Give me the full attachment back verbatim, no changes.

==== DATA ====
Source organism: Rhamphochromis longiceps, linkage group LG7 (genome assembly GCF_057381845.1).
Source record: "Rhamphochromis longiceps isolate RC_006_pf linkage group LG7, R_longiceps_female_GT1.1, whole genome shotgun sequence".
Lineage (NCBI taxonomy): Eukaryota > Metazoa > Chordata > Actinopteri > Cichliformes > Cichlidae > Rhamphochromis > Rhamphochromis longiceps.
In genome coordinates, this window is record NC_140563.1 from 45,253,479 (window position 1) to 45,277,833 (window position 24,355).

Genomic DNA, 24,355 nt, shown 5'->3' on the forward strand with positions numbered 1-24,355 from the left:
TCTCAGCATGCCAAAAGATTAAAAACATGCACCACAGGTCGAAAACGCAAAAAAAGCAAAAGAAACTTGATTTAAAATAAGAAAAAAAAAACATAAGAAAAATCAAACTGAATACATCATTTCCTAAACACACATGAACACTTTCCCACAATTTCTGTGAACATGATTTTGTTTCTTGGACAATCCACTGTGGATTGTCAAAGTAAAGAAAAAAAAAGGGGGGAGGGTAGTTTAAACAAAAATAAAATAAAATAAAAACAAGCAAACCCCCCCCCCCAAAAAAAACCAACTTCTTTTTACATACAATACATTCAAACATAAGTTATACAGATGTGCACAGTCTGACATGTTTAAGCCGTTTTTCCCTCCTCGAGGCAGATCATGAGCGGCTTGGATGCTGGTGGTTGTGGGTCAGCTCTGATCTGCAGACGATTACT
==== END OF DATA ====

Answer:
Source organism: Rhamphochromis longiceps, linkage group LG7 (genome assembly GCF_057381845.1).
Source record: "Rhamphochromis longiceps isolate RC_006_pf linkage group LG7, R_longiceps_female_GT1.1, whole genome shotgun sequence".
Lineage (NCBI taxonomy): Eukaryota > Metazoa > Chordata > Actinopteri > Cichliformes > Cichlidae > Rhamphochromis > Rhamphochromis longiceps.
In genome coordinates, this window is record NC_140563.1 from 45,253,479 (window position 1) to 45,277,833 (window position 24,355).

Genomic DNA, 24,355 nt, shown 5'->3' on the forward strand with positions numbered 1-24,355 from the left:
TCTCAGCATGCCAAAAGATTAAAAACATGCACCACAGGTCGAAAACGCAAAAAAAGCAAAAGAAACTTGATTTAAAATAAGAAAAAAAAAACATAAGAAAAATCAAACTGAATACATCATTTCCTAAACACACATGAACACTTTCCCACAATTTCTGTGAACATGATTTTGTTTCTTGGACAATCCACTGTGGATTGTCAAAGTAAAGAAAAAAAAAGGGGGGAGGGTAGTTTAAACAAAAATAAAATAAAATAAAAACAAGCAAACCCCCCCCCCCAAAAAAAACCAACTTCTTTTTACATACAATACATTCAAACATAAGTTATACAGATGTGCACAGTCTGACATGTTTAAGCCGTTTTTCCCTCCTCGAGGCAGATCATGAGCGGCTTGGATGCTGGTGGTTGTGGGTCAGCTCTGATCTGCAGACGATTACT